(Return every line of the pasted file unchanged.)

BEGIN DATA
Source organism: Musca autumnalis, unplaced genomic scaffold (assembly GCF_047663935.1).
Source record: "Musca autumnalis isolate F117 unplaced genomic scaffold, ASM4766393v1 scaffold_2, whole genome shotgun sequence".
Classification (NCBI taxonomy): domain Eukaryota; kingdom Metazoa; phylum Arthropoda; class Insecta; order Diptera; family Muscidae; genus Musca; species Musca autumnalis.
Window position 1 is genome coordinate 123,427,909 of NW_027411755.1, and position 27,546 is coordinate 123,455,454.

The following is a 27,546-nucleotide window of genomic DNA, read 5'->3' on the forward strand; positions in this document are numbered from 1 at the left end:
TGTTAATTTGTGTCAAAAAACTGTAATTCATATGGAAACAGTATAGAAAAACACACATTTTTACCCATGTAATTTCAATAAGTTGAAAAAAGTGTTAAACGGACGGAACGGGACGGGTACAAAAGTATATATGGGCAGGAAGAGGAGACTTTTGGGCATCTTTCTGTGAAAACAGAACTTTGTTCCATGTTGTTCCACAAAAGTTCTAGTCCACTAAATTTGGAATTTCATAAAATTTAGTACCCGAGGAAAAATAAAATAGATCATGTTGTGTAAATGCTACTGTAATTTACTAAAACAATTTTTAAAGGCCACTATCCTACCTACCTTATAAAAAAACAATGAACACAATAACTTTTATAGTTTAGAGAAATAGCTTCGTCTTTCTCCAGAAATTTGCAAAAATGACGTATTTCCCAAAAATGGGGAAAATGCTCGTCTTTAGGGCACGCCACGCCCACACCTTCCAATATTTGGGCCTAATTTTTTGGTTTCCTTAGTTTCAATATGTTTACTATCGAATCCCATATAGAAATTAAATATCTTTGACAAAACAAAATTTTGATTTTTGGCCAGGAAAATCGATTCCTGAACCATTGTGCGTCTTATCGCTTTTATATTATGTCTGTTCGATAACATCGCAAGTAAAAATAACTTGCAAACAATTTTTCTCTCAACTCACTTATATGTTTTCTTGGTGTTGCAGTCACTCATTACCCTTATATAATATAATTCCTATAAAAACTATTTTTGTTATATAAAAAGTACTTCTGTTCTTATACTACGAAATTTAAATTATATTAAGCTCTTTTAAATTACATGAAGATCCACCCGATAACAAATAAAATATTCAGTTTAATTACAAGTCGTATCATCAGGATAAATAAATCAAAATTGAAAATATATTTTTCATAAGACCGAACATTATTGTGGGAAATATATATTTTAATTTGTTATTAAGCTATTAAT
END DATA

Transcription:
Source organism: Musca autumnalis, unplaced genomic scaffold (assembly GCF_047663935.1).
Source record: "Musca autumnalis isolate F117 unplaced genomic scaffold, ASM4766393v1 scaffold_2, whole genome shotgun sequence".
Classification (NCBI taxonomy): domain Eukaryota; kingdom Metazoa; phylum Arthropoda; class Insecta; order Diptera; family Muscidae; genus Musca; species Musca autumnalis.
Window position 1 is genome coordinate 123,427,909 of NW_027411755.1, and position 27,546 is coordinate 123,455,454.

The following is a 27,546-nucleotide window of genomic DNA, read 5'->3' on the forward strand; positions in this document are numbered from 1 at the left end:
TGTTAATTTGTGTCAAAAAACTGTAATTCATATGGAAACAGTATAGAAAAACACACATTTTTACCCATGTAATTTCAATAAGTTGAAAAAAGTGTTAAACGGACGGAACGGGACGGGTACAAAAGTATATATGGGCAGGAAGAGGAGACTTTTGGGCATCTTTCTGTGAAAACAGAACTTTGTTCCATGTTGTTCCACAAAAGTTCTAGTCCACTAAATTTGGAATTTCATAAAATTTAGTACCCGAGGAAAAATAAAATAGATCATGTTGTGTAAATGCTACTGTAATTTACTAAAACAATTTTTAAAGGCCACTATCCTACCTACCTTATAAAAAAACAATGAACACAATAACTTTTATAGTTTAGAGAAATAGCTTCGTCTTTCTCCAGAAATTTGCAAAAATGACGTATTTCCCAAAAATGGGGAAAATGCTCGTCTTTAGGGCACGCCACGCCCACACCTTCCAATATTTGGGCCTAATTTTTTGGTTTCCTTAGTTTCAATATGTTTACTATCGAATCCCATATAGAAATTAAATATCTTTGACAAAACAAAATTTTGATTTTTGGCCAGGAAAATCGATTCCTGAACCATTGTGCGTCTTATCGCTTTTATATTATGTCTGTTCGATAACATCGCAAGTAAAAATAACTTGCAAACAATTTTTCTCTCAACTCACTTATATGTTTTCTTGGTGTTGCAGTCACTCATTACCCTTATATAATATAATTCCTATAAAAACTATTTTTGTTATATAAAAAGTACTTCTGTTCTTATACTACGAAATTTAAATTATATTAAGCTCTTTTAAATTACATGAAGATCCACCCGATAACAAATAAAATATTCAGTTTAATTACAAGTCGTATCATCAGGATAAATAAATCAAAATTGAAAATATATTTTTCATAAGACCGAACATTATTGTGGGAAATATATATTTTAATTTGTTATTAAGCTATTAAT